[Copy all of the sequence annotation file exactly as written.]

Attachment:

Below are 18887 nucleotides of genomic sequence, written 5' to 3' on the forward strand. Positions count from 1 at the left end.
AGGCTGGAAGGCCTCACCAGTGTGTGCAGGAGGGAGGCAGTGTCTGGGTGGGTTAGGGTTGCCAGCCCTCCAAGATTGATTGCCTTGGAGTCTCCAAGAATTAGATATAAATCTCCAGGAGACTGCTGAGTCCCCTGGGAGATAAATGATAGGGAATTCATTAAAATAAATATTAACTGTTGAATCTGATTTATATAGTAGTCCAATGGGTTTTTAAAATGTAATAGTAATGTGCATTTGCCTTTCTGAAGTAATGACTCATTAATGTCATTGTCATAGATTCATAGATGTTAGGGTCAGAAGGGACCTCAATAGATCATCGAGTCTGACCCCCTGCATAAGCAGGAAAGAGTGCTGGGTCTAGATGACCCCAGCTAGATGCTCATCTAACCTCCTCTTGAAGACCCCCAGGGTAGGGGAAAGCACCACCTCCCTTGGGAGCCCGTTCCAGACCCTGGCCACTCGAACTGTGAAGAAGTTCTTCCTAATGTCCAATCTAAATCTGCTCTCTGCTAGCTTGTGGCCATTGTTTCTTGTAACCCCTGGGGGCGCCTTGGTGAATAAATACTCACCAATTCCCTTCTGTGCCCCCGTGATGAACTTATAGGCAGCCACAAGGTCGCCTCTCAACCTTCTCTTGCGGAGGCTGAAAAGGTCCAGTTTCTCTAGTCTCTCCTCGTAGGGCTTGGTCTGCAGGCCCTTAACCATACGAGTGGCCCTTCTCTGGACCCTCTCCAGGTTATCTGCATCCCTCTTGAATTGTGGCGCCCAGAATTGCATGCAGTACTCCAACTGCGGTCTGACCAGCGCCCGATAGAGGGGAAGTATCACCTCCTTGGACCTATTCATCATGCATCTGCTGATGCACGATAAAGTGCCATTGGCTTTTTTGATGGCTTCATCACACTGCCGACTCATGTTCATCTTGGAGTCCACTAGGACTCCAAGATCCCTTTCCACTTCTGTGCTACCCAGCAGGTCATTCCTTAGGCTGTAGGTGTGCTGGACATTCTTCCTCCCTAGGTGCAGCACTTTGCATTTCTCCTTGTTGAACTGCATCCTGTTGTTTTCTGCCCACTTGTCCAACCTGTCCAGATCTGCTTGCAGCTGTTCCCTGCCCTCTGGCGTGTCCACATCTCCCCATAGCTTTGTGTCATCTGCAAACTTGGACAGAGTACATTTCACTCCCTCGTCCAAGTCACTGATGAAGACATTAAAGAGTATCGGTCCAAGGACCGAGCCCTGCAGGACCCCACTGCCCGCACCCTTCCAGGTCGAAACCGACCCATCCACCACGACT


Below are 18887 nucleotides of genomic sequence, written 5' to 3' on the forward strand. Positions count from 1 at the left end.
AGGCTGGAAGGCCTCACCAGTGTGTGCAGGAGGGAGGCAGTGTCTGGGTGGGTTAGGGTTGCCAGCCCTCCAAGATTGATTGCCTTGGAGTCTCCAAGAATTAGATATAAATCTCCAGGAGACTGCTGAGTCCCCTGGGAGATAAATGATAGGGAATTCATTAAAATAAATATTAACTGTTGAATCTGATTTATATAGTAGTCCAATGGGTTTTTAAAATGTAATAGTAATGTGCATTTGCCTTTCTGAAGTAATGACTCATTAATGTCATTGTCATAGATTCATAGATGTTAGGGTCAGAAGGGACCTCAATAGATCATCGAGTCTGACCCCCTGCATAAGCAGGAAAGAGTGCTGGGTCTAGATGACCCCAGCTAGATGCTCATCTAACCTCCTCTTGAAGACCCCCAGGGTAGGGGAAAGCACCACCTCCCTTGGGAGCCCGTTCCAGACCCTGGCCACTCGAACTGTGAAGAAGTTCTTCCTAATGTCCAATCTAAATCTGCTCTCTGCTAGCTTGTGGCCATTGTTTCTTGTAACCCCTGGGGGCGCCTTGGTGAATAAATACTCACCAATTCCCTTCTGTGCCCCCGTGATGAACTTATAGGCAGCCACAAGGTCGCCTCTCAACCTTCTCTTGCGGAGGCTGAAAAGGTCCAGTTTCTCTAGTCTCTCCTCGTAGGGCTTGGTCTGCAGGCCCTTAACCATACGAGTGGCCCTTCTCTGGACCCTCTCCAGGTTATCTGCATCCCTCTTGAATTGTGGCGCCCAGAATTGCATGCAGTACTCCAACTGCGGTCTGACCAGCGCCCGATAGAGGGGAAGTATCACCTCCTTGGACCTATTCATCATGCATCTGCTGATGCACGATAAAGTGCCATTGGCTTTTTTGATGGCTTCATCACACTGCCGACTCATGTTCATCTTGGAGTCCACTAGGACTCCAAGATCCCTTTCCACTTCTGTGCTACCCAGCAGGTCATTCCTTAGGCTGTAGGTGTGCTGGACATTCTTCCTCCCTAGGTGCAGCACTTTGCATTTCTCCTTGTTGAACTGCATCCTGTTGTTTTCTGCCCACTTGTCCAACCTGTCCAGATCTGCTTGCAGCTGTTCCCTGCCCTCTGGCGTGTCCACATCTCCCCATAGCTTTGTGTCATCTGCAAACTTGGACAGAGTACATTTCACTCCCTCGTCCAAGTCACTGATGAAGACATTAAAGAGTATCGGTCCAAGGACCGAGCCCTGCAGGACCCCACTGCCCGCACCCTTCCAGGTCGAAACCGACCCATCCACCACGACT